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YouTube Analytics: Essential Metrics to Monitor

YouTube analytics
by Andre Oentoro Originally published   ·  Updated 

YouTube Analytics — YouTube is the most popular video-sharing platform today. So much so that it has become a go-to resource for consumers to learn more about products and services they are interested in. Conversely, businesses can leverage YouTube to reach audiences, promote products, and foster brand loyalty.

How would you know if you are achieving these goals through YouTube marketing? This is where YouTube analytics comes in.

In this article, we will dive into the basics of YouTube analytics to help you optimize your video marketing strategy. We will also share the essential metrics you should monitor to determine whether your efforts are worth it.

Why Should You Monitor Your YouTube Analytics?

Aside from being a promotional platform for your business, YouTube allows you to monitor your content’s performance and whether you are reaching the audience you want. However, you need to know where to look.

To start, you must access YouTube Studio and check your analytics. Click your profile photo at the upper-right corner of the platform’s interface and choose “YouTube Studio.” You will find the “Analytics” option on the left side of your screen. Doing so should bring you to this screen:

From here, you can monitor the metrics that can help identify the following:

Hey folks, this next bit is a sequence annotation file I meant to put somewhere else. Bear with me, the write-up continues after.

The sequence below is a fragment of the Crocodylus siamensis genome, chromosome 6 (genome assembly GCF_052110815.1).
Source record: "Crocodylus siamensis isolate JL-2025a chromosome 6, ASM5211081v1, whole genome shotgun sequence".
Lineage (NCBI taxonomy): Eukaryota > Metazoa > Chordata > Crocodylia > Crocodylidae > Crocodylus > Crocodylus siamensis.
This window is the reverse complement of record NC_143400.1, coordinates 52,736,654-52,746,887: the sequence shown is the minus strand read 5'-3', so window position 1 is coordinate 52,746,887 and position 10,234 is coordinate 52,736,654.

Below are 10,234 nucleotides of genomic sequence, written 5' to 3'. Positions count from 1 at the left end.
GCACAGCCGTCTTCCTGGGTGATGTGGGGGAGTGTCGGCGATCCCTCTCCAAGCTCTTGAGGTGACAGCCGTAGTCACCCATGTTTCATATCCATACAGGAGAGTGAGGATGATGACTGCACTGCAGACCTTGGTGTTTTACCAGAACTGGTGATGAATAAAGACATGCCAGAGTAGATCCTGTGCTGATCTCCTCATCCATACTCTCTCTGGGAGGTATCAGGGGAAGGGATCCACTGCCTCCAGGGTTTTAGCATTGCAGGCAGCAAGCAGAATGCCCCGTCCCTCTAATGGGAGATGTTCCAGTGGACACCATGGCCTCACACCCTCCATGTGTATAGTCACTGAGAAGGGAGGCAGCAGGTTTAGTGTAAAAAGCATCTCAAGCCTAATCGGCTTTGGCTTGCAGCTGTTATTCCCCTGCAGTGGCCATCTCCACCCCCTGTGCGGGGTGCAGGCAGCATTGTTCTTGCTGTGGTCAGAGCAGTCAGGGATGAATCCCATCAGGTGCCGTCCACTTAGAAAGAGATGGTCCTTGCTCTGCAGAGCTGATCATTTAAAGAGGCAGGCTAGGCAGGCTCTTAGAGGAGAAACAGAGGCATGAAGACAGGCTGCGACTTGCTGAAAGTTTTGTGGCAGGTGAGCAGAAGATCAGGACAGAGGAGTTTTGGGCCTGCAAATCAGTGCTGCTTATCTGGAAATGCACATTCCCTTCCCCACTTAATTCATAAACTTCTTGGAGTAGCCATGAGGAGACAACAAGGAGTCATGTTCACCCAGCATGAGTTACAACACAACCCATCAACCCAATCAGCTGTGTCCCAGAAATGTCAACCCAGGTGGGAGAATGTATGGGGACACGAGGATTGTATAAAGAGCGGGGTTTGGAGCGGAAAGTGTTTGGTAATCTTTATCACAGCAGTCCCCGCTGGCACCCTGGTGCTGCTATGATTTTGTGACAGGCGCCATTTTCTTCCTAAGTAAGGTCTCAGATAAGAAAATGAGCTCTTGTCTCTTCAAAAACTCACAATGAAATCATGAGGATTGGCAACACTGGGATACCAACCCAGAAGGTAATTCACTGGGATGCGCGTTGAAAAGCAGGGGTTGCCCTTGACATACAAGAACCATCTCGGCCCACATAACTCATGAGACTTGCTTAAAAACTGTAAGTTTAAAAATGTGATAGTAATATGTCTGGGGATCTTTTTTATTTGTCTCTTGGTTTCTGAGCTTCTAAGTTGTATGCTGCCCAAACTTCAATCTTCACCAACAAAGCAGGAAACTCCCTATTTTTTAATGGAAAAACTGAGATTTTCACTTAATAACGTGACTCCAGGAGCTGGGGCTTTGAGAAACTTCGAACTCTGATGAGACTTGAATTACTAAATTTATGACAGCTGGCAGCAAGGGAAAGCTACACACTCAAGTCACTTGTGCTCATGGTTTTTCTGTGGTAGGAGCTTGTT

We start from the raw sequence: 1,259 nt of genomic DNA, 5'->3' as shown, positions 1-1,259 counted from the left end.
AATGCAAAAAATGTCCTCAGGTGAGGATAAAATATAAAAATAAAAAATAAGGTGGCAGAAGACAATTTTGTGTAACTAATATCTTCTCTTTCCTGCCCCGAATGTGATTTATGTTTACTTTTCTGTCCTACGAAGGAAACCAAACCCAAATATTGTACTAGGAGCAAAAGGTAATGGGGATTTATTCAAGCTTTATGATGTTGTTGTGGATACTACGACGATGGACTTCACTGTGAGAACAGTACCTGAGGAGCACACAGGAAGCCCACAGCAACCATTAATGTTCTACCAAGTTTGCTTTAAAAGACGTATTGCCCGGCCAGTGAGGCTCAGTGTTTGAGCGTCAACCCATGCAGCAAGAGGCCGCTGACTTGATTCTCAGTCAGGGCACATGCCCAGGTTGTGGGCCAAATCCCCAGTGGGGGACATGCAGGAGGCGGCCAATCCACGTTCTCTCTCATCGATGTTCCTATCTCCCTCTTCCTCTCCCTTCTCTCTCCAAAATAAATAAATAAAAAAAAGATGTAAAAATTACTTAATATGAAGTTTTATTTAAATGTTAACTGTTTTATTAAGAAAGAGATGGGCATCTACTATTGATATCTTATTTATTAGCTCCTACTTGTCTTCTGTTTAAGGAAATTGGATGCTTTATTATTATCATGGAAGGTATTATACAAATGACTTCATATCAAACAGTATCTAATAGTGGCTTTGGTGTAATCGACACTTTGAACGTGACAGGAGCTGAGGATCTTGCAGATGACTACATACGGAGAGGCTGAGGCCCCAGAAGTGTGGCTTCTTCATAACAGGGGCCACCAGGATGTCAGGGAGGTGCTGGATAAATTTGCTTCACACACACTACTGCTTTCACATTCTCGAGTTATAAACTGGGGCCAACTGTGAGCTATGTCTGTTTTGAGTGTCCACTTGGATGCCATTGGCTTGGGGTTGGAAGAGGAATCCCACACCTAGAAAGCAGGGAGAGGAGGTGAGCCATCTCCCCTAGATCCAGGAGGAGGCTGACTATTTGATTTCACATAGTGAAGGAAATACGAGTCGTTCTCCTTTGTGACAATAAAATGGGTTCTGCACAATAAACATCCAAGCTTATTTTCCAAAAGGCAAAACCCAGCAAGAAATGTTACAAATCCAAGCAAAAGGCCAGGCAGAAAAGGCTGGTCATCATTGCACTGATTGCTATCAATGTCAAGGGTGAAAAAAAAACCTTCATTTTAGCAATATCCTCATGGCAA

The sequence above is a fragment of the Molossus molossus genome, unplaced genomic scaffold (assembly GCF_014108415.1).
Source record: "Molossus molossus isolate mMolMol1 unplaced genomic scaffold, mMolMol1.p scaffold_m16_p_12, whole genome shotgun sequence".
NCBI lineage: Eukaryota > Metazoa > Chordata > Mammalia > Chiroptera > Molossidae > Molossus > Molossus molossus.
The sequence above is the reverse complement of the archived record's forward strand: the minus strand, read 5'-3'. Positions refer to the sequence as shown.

• Who your audience is. Using YouTube analytics can help you understand your views better. This includes identifying their age group, location, and preferred devices. That way, you would know where to focus your effort.
  • How to produce better videos. To attract and engage viewers on YouTube, you need to create content that keeps them watching until the end. YouTube Analytics can help you identify which of your most engaging videos so you can keep making more of them. You can also repurpose your top videos into YouTube shorts, Instagram reels, or TikTok videos to boost engagement. Using tools to convert YouTube videos into shorter clips would greatly help. 
  • YouTube users you can collaborate with. YouTube analytics can help you identify users who have a significant subscriber base. You can contact them to propose a collaboration if they produce content relevant to your brand. Doing so encourages you to be creative with the videos and expands your business’s audience reach on the platform.

Ultimately, checking your analytics lets you know whether your YouTube marketing efforts help you reach your business goals. This includes ensuring that you get your brand’s message across and attracting viewers that you can turn into paying customers.

Essential YouTube Analytics Metrics to Monitor

YouTube Analytics provides various metrics that track your channel’s performance. However, it can be overwhelming to navigate through all the available metrics. You can start with a few basic metrics if you are new to YouTube Analytics or pressed for time.

1. YouTube Reach

YouTube reach refers to the number of unique viewers or the size of the audience that has seen your content. It is a metric that helps you understand how your audience finds your content and how many people are learning about your business.